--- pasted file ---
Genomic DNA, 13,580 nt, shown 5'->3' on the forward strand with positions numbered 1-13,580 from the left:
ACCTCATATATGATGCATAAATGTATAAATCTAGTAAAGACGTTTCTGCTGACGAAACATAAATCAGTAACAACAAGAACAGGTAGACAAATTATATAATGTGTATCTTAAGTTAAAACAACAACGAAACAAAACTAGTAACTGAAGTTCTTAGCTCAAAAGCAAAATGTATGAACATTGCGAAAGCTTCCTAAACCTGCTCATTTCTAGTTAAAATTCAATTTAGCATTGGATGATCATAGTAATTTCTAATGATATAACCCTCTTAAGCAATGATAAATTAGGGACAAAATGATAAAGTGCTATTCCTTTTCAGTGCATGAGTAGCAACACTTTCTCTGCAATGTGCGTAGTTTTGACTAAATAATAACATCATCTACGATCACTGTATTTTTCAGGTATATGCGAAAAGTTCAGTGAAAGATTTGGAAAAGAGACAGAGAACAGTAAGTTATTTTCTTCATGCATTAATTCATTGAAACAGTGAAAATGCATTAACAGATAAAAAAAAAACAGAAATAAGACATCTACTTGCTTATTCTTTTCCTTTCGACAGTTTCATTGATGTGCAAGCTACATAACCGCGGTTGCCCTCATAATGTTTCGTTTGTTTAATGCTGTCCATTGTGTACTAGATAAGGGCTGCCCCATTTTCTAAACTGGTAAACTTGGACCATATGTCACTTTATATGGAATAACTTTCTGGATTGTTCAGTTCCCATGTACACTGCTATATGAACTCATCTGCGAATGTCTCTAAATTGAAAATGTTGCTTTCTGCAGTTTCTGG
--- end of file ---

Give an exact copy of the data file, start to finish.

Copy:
Genomic DNA, 13,580 nt, shown 5'->3' on the forward strand with positions numbered 1-13,580 from the left:
ACCTCATATATGATGCATAAATGTATAAATCTAGTAAAGACGTTTCTGCTGACGAAACATAAATCAGTAACAACAAGAACAGGTAGACAAATTATATAATGTGTATCTTAAGTTAAAACAACAACGAAACAAAACTAGTAACTGAAGTTCTTAGCTCAAAAGCAAAATGTATGAACATTGCGAAAGCTTCCTAAACCTGCTCATTTCTAGTTAAAATTCAATTTAGCATTGGATGATCATAGTAATTTCTAATGATATAACCCTCTTAAGCAATGATAAATTAGGGACAAAATGATAAAGTGCTATTCCTTTTCAGTGCATGAGTAGCAACACTTTCTCTGCAATGTGCGTAGTTTTGACTAAATAATAACATCATCTACGATCACTGTATTTTTCAGGTATATGCGAAAAGTTCAGTGAAAGATTTGGAAAAGAGACAGAGAACAGTAAGTTATTTTCTTCATGCATTAATTCATTGAAACAGTGAAAATGCATTAACAGATAAAAAAAAAACAGAAATAAGACATCTACTTGCTTATTCTTTTCCTTTCGACAGTTTCATTGATGTGCAAGCTACATAACCGCGGTTGCCCTCATAATGTTTCGTTTGTTTAATGCTGTCCATTGTGTACTAGATAAGGGCTGCCCCATTTTCTAAACTGGTAAACTTGGACCATATGTCACTTTATATGGAATAACTTTCTGGATTGTTCAGTTCCCATGTACACTGCTATATGAACTCATCTGCGAATGTCTCTAAATTGAAAATGTTGCTTTCTGCAGTTTCTGG